Val d’Osne Fountain
Public Art : Val d’Osne fountain
Sculptor : Michel Joseph Napoleon Liènard
(1810-1870) and Mathurin Moreau (1821-1912)
Description : The fountain was installed to
commemorate the construction of Launceston’s reticulated water supply. It is a bronze copy of the original.
The 7m high, 4 basin fountain features statues of Neptune, Galatea, Amphitrite and Asis on the lower
tier and 4 sea nymphs holding hands on the upper tier. There are 43 water jets in total.
Date Unveiled : The Val d'Osne fountain was
officially turned on in 1859.
Foundry : The fountain was produced by the Val d’Osne
Foundry which was the biggest producing fine art foundry in France. The catalog number was 554T.
Location : The ornate fountain can be found in the
centre of Prince's Square, Launceston, Tasmania.
Historical Engineering Marker
Launceston Water Supply
In 1857 Launceston's fledgling municipal council constructed its first reticulated
water supply which still serves the city centre.
Director of Public Works W R Falconer designed the gravity scheme, consisting of a weir, water race
and tunnel diverting flow from the St Patricks River into a dam on Distillery Creek.
Cast iron pipes delivered the water to brick reservoirs in the town.
This fountain was erected to celebrate the opening.
By 1860 the town had public drinking fountains, fire brigades and work on a sewerage scheme had
The Institution of Engineers Australia
Launceston City Council & EskWater 2007
History and background of the Val d'Osne Fountain :
During early settlement Prince's Square was used as a clay quarry for making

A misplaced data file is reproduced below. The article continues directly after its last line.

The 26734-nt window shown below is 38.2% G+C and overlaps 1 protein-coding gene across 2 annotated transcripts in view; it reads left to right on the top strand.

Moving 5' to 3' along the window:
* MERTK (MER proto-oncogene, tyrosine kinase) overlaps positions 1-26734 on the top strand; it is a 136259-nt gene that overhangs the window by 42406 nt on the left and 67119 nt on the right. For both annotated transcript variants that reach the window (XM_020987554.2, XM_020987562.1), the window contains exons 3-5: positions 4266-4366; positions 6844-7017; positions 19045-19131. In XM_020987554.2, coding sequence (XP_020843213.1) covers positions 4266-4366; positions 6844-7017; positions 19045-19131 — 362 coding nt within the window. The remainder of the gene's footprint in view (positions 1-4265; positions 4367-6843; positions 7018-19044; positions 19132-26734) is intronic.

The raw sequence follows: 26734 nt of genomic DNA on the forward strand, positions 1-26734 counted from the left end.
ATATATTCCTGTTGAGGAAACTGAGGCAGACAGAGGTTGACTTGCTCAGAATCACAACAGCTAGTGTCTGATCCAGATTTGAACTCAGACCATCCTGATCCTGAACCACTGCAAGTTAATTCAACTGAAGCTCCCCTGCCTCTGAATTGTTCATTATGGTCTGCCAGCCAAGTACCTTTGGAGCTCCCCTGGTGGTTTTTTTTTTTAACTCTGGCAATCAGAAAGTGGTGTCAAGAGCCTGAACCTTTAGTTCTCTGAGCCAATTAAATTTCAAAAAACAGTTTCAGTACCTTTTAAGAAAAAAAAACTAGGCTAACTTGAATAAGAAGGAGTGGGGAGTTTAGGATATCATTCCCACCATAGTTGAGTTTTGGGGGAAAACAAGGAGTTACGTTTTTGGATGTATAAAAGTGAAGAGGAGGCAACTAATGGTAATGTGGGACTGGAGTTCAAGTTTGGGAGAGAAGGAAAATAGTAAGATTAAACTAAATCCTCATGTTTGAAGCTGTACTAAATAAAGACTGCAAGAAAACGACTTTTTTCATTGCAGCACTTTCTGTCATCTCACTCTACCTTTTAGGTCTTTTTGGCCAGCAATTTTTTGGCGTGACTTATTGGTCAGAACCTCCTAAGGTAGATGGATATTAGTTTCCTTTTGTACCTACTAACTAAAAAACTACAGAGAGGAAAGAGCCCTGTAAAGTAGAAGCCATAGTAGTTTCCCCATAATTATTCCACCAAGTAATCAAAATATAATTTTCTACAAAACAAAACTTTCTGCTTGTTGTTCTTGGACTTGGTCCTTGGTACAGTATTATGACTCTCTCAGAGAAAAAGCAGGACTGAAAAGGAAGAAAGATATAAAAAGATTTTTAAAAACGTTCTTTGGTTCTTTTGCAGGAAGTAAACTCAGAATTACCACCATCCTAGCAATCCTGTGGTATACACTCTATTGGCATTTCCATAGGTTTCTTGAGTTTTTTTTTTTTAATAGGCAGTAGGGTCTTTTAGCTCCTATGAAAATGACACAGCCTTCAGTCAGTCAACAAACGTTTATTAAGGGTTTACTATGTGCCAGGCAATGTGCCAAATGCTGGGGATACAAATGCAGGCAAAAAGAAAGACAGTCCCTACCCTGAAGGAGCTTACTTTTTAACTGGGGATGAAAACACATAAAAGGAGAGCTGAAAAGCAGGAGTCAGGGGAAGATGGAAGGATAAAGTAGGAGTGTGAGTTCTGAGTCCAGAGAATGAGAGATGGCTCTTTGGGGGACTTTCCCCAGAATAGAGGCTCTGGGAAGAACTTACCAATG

bricks. In the 1820's it became a public open space where celebrations, demonstrations and political
gatherings took place.
During the construction of the Launceston waterworks it was
suggested that a fountain be erected in the center of the square, which at the time was referred to as St John's
Square . The council opted for an elaborate fountain from France despite objects over its cost.
The fountain was produced by the Val d’Osne Foundry, the biggest producing fine art foundry
in France in the mid-nineteenth century. At one stage they had over 40,000 objects in their catalogues.
This particular fountain design won a gold award at the 1855, Paris World Fair, which would explain why so
many copies of it were erected around the world. The sculptures were created by Mathurin Moreau, who
worked in the factory from 1849 to 1879 and in which he produced over 100 statues. Some say his work
revolutionised the mass production of high quality models.
Thomas Wade was given the task of constructing the basin for the fountain.
The Square was officially opened and the Val d'Osne Fountain turned on, on the 9th of November 1859, which also
happened to coincide with H.R.H. Albert Edward, the Prince of Wales 18th birthday.
In 1863 the Square was officially named Prince's Square in honour of the Prince of Wales and his marriage.
Urban Myth : If you chat with some locals they are more
than willing to tell you a tale about the Val d' Osne Fountain. Many (OK, some with tongue in
cheek) believe the fountain was sent to Launceston by accident. When the order was placed there was a mix up
and the small city of Launceston, Tasmania, received the more expensive, elaborate fountain instead of
Launceston in Cornwall, England. By the time the mistake was realised the fountain had already been
erected. Some say the council refused to pay the bill when the mistake was uncovered, others that it was
logistically too expensive to ship it back, but most often, they just laugh at the thought that another
city somewhere in the world got their cheap version. From all accounts this is just an old wives tale.
List of known Val d'Osne Fountains :
Buenos Aires, Argentina
Salvador de Bahia, Brazil
Saint Quentin, France
Soulac sur mer, France
Boston, USA (known as The Brewer Fountain)
Prince's Park Trivia :
In 1834, Prince's Square was rumoured to have been the site of a public execution of two
During WWII trenches were dug in the Square for air raid shelters.
The Val d'Osne Fountain is probably amongst one of Australia’s oldest and most prestigious
fountains still in operation in a public square.